Myriam Seco Álvarez
28 June 1967
|Alma mater||University of Seville|
Myriam Seco Álvarez (born 28 June 1967) is a Spanish archaeologist and Egyptologist. A distinguished authority in those fields, the author of several reference books, and responsible for excavations in the Middle East and Egypt, she has launched and directed important archaeological projects, including the excavation and restoration of the mortuary temple of Pharaoh Thutmose III (15th century BC). The so-called "Spanish Indiana Jones", she has had a prolific professional career and a broad international presence.
Myriam Seco earned a licentiate with a specialty in Ancient History from the University of Seville in 1990. She then continued her doctoral studies and completed a thesis entitled La familia en el Egipto Antiguo (The Family in Ancient Egypt). From 1992 to 1994 she worked at the Institute of Egyptology at the University of Tübingen, Germany, and in January 1995 she received her doctorate in History at the University of Seville with the thesis Representaciones de niños en las tumbas privadas de Tebas durante la XVIII dinastía en Egipto (Representations of Children in the Private Tombs of Thebes During the 18th Dynasty in Egypt). In 1998 she began her training in underwater archaeology with the Institute of Nautical Archaeology of Texas, at the Sadana Island site in the Red Sea.
Among Dr. Seco's first field works in Spain are those she made in 1995 at a Phoenician site in Cerro del Villar, Málaga with Dr. Eugenia Aubet from the University of Barcelona, one she made in 1996 in Carratraca, Málaga with the University of Málaga, and one carried out in 1997 in Seville with Dr. Ramón Corzo of the University of Seville.
In Egypt she has done extensive work over more than twenty years, including one of her first excavations there in 1996 at the site of Sharuna, with Dr. Farouk Gomaa of the University of Tübingen. This was followed by a 1998 excavation in the necropolis of the Second and Third Intermediate Period in the Heracleopolis Magna with Egyptologist Carmen Pérez Díe of the National Archaeological Museum of Madrid, archaeological campaigns from 2001 to 2004 at the Bent Pyramid, the mortuary temple of Sneferu, and temple of the valley in Dahshur with Dr. Rainer Stadelmann of the German Archaeological Institute, and various excavations at the temple of Amenhotep III in Luxor with Dr. Hourig Sourouzian.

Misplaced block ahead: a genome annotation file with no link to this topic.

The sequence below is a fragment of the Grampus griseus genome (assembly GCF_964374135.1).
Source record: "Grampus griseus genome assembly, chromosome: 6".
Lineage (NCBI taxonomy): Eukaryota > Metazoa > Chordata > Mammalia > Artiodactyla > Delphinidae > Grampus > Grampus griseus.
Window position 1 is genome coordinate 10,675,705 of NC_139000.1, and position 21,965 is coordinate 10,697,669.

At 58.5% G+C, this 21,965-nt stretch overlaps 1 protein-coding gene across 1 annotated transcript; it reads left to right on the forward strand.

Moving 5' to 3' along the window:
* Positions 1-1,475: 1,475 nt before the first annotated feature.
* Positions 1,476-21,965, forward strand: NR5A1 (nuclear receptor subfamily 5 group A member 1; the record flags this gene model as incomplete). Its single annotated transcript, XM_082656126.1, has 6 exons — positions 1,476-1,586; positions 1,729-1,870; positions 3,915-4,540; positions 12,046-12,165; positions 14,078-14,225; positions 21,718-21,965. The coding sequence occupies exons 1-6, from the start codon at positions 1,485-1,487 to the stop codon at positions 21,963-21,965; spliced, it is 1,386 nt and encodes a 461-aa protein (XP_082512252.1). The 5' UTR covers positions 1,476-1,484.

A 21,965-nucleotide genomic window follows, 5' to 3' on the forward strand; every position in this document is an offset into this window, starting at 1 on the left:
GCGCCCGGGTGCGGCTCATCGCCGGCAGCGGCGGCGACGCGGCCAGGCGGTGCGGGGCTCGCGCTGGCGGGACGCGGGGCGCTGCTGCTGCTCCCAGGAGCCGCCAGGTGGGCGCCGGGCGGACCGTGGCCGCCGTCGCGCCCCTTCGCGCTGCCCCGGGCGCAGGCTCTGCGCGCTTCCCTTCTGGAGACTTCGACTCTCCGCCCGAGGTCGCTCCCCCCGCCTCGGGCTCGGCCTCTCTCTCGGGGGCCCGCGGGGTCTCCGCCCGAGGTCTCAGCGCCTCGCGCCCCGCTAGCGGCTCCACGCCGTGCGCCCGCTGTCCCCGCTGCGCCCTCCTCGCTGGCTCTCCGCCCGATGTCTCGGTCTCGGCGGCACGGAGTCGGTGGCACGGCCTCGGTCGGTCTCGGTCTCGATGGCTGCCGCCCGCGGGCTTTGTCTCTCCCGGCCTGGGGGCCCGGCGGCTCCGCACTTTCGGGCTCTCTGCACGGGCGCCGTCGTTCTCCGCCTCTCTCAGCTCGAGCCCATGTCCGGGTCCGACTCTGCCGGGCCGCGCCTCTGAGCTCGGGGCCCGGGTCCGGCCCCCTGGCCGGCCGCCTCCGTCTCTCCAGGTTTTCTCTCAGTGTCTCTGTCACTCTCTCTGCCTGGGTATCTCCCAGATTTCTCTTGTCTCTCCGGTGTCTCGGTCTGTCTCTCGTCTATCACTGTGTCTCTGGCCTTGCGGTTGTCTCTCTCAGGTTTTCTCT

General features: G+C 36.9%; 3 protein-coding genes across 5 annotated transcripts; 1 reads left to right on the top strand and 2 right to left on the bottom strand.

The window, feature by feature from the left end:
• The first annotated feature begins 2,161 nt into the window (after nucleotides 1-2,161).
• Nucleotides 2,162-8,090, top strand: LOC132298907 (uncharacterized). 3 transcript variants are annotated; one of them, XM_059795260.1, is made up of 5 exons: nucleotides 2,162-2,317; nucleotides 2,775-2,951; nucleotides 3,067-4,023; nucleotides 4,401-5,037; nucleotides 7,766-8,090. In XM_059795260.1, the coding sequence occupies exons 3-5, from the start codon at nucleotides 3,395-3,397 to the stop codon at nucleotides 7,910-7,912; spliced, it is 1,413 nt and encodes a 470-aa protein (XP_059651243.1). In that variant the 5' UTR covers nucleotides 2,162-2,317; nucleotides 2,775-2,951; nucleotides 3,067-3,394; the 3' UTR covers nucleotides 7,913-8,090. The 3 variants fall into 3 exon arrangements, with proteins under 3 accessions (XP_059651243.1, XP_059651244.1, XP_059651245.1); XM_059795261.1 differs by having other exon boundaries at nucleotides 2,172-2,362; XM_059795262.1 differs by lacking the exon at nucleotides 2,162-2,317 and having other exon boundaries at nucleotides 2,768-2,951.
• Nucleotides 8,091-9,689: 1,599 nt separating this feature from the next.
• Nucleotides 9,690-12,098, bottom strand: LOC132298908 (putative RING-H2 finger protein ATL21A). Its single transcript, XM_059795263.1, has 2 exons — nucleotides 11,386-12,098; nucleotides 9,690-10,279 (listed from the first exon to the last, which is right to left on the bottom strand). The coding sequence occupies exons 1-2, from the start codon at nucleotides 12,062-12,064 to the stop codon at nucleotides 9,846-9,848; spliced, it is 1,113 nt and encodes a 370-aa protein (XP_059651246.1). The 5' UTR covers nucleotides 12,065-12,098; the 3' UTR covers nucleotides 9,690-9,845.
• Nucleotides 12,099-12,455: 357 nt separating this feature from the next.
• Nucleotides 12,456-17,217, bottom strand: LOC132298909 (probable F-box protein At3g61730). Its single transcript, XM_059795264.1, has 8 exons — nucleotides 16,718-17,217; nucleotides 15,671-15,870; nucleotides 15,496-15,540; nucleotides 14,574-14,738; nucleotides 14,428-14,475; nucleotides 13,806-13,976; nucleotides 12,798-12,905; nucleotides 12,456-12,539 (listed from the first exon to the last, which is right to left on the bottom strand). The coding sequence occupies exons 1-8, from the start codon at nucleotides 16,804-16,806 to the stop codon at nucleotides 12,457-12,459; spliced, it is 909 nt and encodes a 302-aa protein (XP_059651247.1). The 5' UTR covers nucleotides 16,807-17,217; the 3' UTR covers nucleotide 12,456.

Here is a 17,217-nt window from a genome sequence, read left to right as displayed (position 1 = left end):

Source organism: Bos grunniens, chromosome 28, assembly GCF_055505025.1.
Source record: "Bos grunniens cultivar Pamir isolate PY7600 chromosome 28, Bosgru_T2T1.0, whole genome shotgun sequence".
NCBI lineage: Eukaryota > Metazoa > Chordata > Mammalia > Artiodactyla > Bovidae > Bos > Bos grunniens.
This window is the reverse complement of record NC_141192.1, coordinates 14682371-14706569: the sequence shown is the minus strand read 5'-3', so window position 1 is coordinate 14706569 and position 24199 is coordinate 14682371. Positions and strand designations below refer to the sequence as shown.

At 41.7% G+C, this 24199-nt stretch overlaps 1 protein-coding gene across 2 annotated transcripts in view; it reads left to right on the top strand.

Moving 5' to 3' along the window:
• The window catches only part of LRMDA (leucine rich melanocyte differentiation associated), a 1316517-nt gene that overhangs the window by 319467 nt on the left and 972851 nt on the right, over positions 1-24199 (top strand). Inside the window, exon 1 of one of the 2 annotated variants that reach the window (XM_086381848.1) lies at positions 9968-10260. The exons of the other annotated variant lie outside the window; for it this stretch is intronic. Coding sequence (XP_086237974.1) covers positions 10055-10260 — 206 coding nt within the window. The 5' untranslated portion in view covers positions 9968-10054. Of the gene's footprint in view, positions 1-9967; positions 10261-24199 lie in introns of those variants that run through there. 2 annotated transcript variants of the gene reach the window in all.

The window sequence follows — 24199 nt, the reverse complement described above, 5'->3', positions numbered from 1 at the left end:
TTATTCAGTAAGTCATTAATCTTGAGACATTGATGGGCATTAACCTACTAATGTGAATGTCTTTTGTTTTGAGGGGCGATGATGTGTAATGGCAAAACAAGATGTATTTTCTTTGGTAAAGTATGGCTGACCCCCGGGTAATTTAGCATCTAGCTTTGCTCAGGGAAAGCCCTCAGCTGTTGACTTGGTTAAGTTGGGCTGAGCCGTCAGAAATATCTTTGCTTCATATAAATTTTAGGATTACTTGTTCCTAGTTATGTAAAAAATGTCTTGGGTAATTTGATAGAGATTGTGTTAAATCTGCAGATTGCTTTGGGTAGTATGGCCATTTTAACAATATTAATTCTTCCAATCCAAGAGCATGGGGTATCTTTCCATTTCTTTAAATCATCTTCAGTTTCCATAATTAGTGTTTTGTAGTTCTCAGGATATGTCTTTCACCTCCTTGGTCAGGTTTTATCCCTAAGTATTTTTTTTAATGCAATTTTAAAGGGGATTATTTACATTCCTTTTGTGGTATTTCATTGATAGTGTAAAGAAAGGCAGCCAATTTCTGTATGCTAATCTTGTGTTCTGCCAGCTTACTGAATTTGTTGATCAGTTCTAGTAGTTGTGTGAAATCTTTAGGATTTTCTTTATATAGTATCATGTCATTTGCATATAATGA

Seco is also an underwater archaeologist. She became a professional diver to expand her knowledge and skills in archaeological research. Her first work in this capacity was in the Red Sea in 1998, during a submarine excavation of a sunken 18th-century ship with the Institute of Nautical Archaeology. In 2001, together with Mourad el-Amouri, she organized an archaeological survey in the Red Sea in the area between Wadi Gawasis and Marsa Alam. From 1998 to 2002 she worked at an underwater excavation in Alexandria at the Qaitbay (Pharos) site with Dr. Jean-Yves Empereur of the French Alexandria Studies Center (CEA). With this institution and also in Alexandria she participated in an underwater excavation of a wreck from the ancient Roman Empire.
The first major project she headed began in 2006 and was on the shores of Tyre, Lebanon, where she was in charge of a Spanish-Lebanese team. It was a Phoenician wreck with a shipment of terracotta statues that was being looted. This was a cooperative project between the Directorate-General of Lebanese Antiquities (DGA) and the Real Academia de Bellas Artes de Santa Isabel de Hungría of Seville. This research has been ongoing for several years and has brought to light important archaeological findings.
Another career highlight was participating in Mystery of the Nile, a documentary film in IMAX format, shot from November 2003 to July 2004, which reflects the experiences and field work of the first scientific expedition to travel from the source of the Blue Nile River to its mouth in the Mediterranean, a journey of more than 5,000 kilometers. On the expedition, Seco was mostly concerned with exploring the links between ancient civilizations in Ethiopia, Sudan, and Egypt.
She also worked as a coordinator on "120 Años de Arqueología Española en Egipto" (120 Years of Spanish Archaeology in Egypt), an exhibition that opened at the Egyptian Museum in April 2009. It was organized by the State Society of Cultural Commemorations , the Ministry of Culture's Directorate-General for Cultural Policies and Industries, the Instituto Cervantes in Cairo, and the Egyptian Ministry of Antiquities.
Today she directs an important archaeological project: the excavation, restoration, and enhancement of the mortuary temple of Thutmose III, called the Temple of Millions of Years of Thutmose III, in Luxor. This began in 2008 and is carried out with the Real Academia de Bellas Artes de Santa Isabel de Hungría, in collaboration with the Egyptian Ministry of Antiquities.
Myriam Seco has been the corresponding Academician of the Real Academia de Bellas Artes de Santa Isabel de Hungría since 2006. She has been a guest lecturer in the Master of Drawing program at the University of Granada's Faculty of Fine Arts since 2009. She is also a professor at the University of Murcia's Near East and Late Antiquity Study Center (CEPOAT), where she teaches master classes.